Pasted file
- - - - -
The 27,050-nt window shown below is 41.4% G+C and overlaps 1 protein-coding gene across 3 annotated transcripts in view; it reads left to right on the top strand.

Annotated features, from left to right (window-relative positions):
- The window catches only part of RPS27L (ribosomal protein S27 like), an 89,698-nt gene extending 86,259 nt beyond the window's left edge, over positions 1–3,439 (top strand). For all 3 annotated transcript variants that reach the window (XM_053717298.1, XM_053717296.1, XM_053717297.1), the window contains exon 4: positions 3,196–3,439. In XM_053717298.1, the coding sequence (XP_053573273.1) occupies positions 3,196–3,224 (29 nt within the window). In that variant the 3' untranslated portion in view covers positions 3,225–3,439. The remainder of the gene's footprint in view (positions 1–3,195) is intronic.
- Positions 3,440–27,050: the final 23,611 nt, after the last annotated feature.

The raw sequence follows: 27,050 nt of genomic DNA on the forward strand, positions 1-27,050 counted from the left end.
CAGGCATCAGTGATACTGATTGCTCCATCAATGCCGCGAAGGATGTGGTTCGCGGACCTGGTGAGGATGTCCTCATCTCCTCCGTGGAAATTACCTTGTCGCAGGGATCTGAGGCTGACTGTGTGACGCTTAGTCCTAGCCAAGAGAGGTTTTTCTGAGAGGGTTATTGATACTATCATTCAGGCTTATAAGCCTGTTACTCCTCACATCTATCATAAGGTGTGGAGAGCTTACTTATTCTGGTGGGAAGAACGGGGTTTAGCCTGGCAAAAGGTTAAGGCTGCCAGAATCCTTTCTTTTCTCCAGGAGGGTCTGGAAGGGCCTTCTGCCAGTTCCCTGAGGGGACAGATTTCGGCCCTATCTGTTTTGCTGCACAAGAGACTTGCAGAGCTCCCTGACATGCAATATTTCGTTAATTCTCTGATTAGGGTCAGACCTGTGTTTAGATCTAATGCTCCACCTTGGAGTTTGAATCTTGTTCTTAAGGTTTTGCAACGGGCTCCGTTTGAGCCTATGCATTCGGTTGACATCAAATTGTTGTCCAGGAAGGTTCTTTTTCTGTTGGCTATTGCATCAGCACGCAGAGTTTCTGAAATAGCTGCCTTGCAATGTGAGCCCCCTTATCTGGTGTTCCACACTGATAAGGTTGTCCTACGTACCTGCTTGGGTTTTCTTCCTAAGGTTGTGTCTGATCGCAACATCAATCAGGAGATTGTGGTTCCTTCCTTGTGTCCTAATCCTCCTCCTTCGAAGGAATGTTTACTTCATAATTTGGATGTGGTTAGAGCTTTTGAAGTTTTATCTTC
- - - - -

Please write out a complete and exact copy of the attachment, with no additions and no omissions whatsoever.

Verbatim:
The 27,050-nt window shown below is 41.4% G+C and overlaps 1 protein-coding gene across 3 annotated transcripts in view; it reads left to right on the top strand.

Annotated features, from left to right (window-relative positions):
- The window catches only part of RPS27L (ribosomal protein S27 like), an 89,698-nt gene extending 86,259 nt beyond the window's left edge, over positions 1–3,439 (top strand). For all 3 annotated transcript variants that reach the window (XM_053717298.1, XM_053717296.1, XM_053717297.1), the window contains exon 4: positions 3,196–3,439. In XM_053717298.1, the coding sequence (XP_053573273.1) occupies positions 3,196–3,224 (29 nt within the window). In that variant the 3' untranslated portion in view covers positions 3,225–3,439. The remainder of the gene's footprint in view (positions 1–3,195) is intronic.
- Positions 3,440–27,050: the final 23,611 nt, after the last annotated feature.

The raw sequence follows: 27,050 nt of genomic DNA on the forward strand, positions 1-27,050 counted from the left end.
CAGGCATCAGTGATACTGATTGCTCCATCAATGCCGCGAAGGATGTGGTTCGCGGACCTGGTGAGGATGTCCTCATCTCCTCCGTGGAAATTACCTTGTCGCAGGGATCTGAGGCTGACTGTGTGACGCTTAGTCCTAGCCAAGAGAGGTTTTTCTGAGAGGGTTATTGATACTATCATTCAGGCTTATAAGCCTGTTACTCCTCACATCTATCATAAGGTGTGGAGAGCTTACTTATTCTGGTGGGAAGAACGGGGTTTAGCCTGGCAAAAGGTTAAGGCTGCCAGAATCCTTTCTTTTCTCCAGGAGGGTCTGGAAGGGCCTTCTGCCAGTTCCCTGAGGGGACAGATTTCGGCCCTATCTGTTTTGCTGCACAAGAGACTTGCAGAGCTCCCTGACATGCAATATTTCGTTAATTCTCTGATTAGGGTCAGACCTGTGTTTAGATCTAATGCTCCACCTTGGAGTTTGAATCTTGTTCTTAAGGTTTTGCAACGGGCTCCGTTTGAGCCTATGCATTCGGTTGACATCAAATTGTTGTCCAGGAAGGTTCTTTTTCTGTTGGCTATTGCATCAGCACGCAGAGTTTCTGAAATAGCTGCCTTGCAATGTGAGCCCCCTTATCTGGTGTTCCACACTGATAAGGTTGTCCTACGTACCTGCTTGGGTTTTCTTCCTAAGGTTGTGTCTGATCGCAACATCAATCAGGAGATTGTGGTTCCTTCCTTGTGTCCTAATCCTCCTCCTTCGAAGGAATGTTTACTTCATAATTTGGATGTGGTTAGAGCTTTTGAAGTTTTATCTTC